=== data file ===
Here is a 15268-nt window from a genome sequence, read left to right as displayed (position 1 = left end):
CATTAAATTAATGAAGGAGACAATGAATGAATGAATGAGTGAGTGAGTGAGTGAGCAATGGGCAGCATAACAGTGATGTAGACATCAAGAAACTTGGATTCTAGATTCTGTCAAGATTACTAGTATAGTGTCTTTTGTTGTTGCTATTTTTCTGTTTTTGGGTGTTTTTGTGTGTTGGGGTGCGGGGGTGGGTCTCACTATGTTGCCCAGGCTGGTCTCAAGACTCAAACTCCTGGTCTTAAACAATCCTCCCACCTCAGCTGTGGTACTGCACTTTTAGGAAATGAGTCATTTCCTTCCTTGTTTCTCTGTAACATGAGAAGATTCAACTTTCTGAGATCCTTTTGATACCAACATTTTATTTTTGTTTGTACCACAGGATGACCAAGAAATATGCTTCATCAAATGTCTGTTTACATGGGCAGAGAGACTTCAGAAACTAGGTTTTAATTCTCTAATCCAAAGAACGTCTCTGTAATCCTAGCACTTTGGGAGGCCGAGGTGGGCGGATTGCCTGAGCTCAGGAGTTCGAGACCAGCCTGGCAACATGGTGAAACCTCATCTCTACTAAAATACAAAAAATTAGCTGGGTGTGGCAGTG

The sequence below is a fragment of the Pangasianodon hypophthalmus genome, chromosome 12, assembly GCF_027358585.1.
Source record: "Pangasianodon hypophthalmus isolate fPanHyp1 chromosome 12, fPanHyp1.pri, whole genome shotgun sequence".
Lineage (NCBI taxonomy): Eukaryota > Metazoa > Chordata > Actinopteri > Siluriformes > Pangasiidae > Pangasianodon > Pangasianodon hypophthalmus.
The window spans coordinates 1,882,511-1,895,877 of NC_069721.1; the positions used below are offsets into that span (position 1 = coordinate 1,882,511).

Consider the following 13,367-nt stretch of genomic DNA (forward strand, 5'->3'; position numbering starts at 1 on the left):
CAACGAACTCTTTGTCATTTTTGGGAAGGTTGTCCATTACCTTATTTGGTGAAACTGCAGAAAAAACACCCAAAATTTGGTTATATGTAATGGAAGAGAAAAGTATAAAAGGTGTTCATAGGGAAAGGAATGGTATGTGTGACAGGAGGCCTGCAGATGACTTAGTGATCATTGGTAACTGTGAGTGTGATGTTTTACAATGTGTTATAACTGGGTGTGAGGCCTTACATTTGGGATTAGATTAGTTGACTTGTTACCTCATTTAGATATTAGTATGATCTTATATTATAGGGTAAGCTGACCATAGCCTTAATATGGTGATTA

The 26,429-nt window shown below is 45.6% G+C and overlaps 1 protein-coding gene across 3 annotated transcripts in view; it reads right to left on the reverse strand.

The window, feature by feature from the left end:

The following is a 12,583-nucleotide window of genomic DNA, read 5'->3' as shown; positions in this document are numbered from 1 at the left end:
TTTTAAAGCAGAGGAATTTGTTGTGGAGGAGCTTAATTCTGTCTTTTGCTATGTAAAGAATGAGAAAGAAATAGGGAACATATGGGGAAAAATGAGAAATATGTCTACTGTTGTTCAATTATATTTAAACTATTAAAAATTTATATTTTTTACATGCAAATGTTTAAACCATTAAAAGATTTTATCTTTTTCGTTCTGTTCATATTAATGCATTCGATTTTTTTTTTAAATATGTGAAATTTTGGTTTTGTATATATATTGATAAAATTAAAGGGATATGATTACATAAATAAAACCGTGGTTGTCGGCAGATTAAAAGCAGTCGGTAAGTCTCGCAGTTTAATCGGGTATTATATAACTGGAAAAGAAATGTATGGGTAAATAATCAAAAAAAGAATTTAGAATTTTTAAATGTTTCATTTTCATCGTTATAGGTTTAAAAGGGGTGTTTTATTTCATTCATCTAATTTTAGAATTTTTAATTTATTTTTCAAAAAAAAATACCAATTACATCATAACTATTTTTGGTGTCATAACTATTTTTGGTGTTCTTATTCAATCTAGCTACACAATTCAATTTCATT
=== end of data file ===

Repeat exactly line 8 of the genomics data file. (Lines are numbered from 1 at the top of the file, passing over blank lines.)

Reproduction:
CAACGAACTCTTTGTCATTTTTGGGAAGGTTGTCCATTACCTTATTTGGTGAAACTGCAGAAAAAACACCCAAAATTTGGTTATATGTAATGGAAGAGAAAAGTATAAAAGGTGTTCATAGGGAAAGGAATGGTATGTGTGACAGGAGGCCTGCAGATGACTTAGTGATCATTGGTAACTGTGAGTGTGATGTTTTACAATGTGTTATAACTGGGTGTGAGGCCTTACATTTGGGATTAGATTAGTTGACTTGTTACCTCATTTAGATATTAGTATGATCTTATATTATAGGGTAAGCTGACCATAGCCTTAATATGGTGATTA